These instructions are being revised and may be incomplete. Please contact me at email@example.com if you have any questions. The "Jaguar option" referred to may not yet be publicly available since it is still in beta-testing.
About the only guitar for Rock Band that you buy new these days is the "Fender Jaguar" guitar from PDP. It's actually a fairly well-made controller and features a folding neck which makes it easy to store.
Unfortunately it still has the same 'mushy' stummer that plagues the older guitars, and the internal layout of the guitar was changed slightly making it a little more difficult to replace the stock strummer with a Strum Fix Plus. If you do wish to install the Strum Fix Plus in one of these guitars, be sure to order your Strum Fix Plus with the "Jaguar option" which in addition to the standard Strum Fix also includes:
- a set of wires for connecting to the strum switch on the motherboard
- a little bracket/spring retainer that is installed on the backside of the Strum Fix circuit board
In this post I'm going to show the procedure for installing a Strum Fix Plus in a Fender Jaguar guitar. If you have any questions please contact me at firstname.lastname@example.org
The first few steps are the same as the other guitars, so you may want to take a look at the standard Strum Fix Plus Installation Instructions but I'll cover those steps here as well.
Step 1. Take the guitar body apart.
Remove all the screws on the backside of the guitar body. Don't forget about the screw that is underneath the battery cover -- it's a sneaky little b*^%!
Flip the guitar over and remove the pick guard -- it's held on with tabs all the way around its perimeter, so you may have to use something thin and flat (a butter knife works well) to reach under the guard and push on the tabs to get them to release. Once it's off, your guitar should like this:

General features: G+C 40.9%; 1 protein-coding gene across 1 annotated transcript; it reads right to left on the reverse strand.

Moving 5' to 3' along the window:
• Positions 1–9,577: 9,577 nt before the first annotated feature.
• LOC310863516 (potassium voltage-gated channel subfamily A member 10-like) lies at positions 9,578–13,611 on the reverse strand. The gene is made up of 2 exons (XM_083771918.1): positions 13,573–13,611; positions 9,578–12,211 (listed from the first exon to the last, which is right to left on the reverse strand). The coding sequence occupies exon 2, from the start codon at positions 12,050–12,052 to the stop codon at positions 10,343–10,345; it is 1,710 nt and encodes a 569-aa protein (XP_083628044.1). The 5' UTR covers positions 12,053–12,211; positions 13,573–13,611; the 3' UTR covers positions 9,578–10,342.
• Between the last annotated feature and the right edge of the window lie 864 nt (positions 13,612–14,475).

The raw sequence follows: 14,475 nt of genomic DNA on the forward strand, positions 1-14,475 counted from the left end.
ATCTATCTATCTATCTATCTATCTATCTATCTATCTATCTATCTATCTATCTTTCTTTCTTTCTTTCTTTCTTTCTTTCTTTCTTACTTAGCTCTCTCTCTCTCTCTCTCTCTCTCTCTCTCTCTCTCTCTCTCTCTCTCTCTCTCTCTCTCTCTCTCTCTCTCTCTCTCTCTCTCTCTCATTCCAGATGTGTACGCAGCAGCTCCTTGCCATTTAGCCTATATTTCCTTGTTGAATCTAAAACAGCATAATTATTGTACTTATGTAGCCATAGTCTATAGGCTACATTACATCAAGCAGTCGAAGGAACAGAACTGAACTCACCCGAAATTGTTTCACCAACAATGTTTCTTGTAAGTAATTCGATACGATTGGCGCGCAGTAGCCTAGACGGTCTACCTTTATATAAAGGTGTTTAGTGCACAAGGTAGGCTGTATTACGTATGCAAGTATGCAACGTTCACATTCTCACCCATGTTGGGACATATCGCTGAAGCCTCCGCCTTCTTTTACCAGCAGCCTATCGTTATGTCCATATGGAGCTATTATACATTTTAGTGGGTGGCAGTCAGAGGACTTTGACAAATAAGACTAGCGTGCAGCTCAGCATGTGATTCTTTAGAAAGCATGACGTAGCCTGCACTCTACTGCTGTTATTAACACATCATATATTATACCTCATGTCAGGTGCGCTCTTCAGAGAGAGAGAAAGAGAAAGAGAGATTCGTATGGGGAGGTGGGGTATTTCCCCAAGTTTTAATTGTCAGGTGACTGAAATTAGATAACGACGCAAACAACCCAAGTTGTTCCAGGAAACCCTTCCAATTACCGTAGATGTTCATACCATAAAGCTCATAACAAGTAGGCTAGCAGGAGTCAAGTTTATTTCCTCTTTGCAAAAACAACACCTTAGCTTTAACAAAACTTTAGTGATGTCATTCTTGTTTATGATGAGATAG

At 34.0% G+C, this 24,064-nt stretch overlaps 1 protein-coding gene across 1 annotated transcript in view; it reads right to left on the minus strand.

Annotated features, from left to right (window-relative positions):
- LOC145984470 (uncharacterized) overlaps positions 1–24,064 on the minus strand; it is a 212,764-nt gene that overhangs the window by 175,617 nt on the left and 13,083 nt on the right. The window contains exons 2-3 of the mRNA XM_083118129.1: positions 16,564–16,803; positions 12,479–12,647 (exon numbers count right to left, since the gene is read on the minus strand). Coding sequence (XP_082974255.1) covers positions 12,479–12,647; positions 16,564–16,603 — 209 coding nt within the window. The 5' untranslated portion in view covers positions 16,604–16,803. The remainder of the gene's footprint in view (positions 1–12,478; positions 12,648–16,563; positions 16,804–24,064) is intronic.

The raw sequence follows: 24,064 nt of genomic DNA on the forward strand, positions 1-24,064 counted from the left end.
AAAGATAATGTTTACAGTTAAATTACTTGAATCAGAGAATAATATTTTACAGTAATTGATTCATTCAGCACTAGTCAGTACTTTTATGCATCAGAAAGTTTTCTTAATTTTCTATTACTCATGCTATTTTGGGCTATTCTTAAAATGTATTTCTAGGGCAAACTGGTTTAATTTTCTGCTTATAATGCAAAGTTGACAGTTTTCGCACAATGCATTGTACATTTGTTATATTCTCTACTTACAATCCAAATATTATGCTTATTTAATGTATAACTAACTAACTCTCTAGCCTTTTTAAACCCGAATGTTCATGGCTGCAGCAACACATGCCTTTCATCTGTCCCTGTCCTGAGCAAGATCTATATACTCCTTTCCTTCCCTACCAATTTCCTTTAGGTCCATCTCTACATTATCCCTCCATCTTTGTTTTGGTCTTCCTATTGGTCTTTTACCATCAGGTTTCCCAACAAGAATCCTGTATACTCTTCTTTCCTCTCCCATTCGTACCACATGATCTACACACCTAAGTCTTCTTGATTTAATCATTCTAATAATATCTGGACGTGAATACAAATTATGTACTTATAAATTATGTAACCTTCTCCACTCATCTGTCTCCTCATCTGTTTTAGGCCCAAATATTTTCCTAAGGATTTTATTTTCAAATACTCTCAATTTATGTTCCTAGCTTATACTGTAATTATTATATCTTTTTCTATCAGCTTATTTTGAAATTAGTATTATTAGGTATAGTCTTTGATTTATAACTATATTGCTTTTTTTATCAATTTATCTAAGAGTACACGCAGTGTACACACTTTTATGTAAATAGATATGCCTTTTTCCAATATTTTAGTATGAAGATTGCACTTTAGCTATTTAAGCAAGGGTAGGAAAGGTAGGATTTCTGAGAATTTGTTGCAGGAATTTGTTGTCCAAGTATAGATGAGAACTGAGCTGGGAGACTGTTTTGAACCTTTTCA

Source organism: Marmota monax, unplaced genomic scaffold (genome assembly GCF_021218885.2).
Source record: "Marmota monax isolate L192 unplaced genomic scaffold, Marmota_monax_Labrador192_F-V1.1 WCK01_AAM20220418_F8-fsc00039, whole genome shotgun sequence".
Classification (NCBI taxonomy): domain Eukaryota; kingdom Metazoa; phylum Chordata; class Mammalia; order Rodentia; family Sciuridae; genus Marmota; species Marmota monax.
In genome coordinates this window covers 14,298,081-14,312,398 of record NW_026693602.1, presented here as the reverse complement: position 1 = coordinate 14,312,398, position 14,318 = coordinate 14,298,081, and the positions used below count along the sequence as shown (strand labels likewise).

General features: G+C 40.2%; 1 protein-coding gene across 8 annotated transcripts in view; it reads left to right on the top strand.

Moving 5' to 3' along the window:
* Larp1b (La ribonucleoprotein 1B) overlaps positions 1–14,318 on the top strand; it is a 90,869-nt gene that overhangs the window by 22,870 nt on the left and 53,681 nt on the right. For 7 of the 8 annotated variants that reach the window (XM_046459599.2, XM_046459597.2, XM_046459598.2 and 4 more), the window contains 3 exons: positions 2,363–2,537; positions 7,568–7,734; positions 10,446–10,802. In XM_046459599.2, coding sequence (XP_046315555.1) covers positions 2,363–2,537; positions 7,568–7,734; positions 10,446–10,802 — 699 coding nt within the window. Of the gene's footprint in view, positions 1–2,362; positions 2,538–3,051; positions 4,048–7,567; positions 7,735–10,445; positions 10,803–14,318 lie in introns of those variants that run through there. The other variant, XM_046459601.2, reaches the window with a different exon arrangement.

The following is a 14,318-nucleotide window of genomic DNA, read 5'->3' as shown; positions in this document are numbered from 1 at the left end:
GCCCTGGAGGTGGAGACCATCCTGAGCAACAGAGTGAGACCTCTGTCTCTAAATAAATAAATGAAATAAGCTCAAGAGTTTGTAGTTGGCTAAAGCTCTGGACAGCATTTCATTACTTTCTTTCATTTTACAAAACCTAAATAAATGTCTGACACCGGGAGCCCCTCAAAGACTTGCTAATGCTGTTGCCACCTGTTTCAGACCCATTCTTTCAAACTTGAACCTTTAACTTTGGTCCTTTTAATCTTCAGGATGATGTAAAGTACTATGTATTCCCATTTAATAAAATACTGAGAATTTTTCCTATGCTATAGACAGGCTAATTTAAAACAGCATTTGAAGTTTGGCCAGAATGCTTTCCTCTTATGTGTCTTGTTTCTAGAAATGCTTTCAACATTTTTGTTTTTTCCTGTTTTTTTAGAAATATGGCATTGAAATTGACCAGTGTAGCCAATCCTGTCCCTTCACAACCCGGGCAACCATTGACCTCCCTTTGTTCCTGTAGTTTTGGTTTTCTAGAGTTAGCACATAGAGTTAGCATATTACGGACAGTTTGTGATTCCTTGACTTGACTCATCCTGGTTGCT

Now remove all the exposed screws and you should be able to separate the two halves of the guitar -- watch out that you don't lose the silver thingies that you connect the strap to. Also be careful of the wires that go from the battery compartment on the back half of the guitar to the motherboard -- you can disconnect them at the motherboard connector, just be careful that you pull on the connector, NOT the wires.
Step 2. Remove the old strummer
The strummer has a number of screws holding it in place - remove them all (circled in red below) - keep track of them since you'll need some of them later:
Next we need to disconnect the the black and silver ribbon cable that goes from the motherboard to the neck of the guitar. To detach the ribbon cable, first slide the black locking bar that is part of the white connector on the motherboard (see photo below) -- you just need to move it about 1mm to unlock the connector. Once you slide the lock a little bit, you should be able to gently pull on the ribbon cable to disconnect it.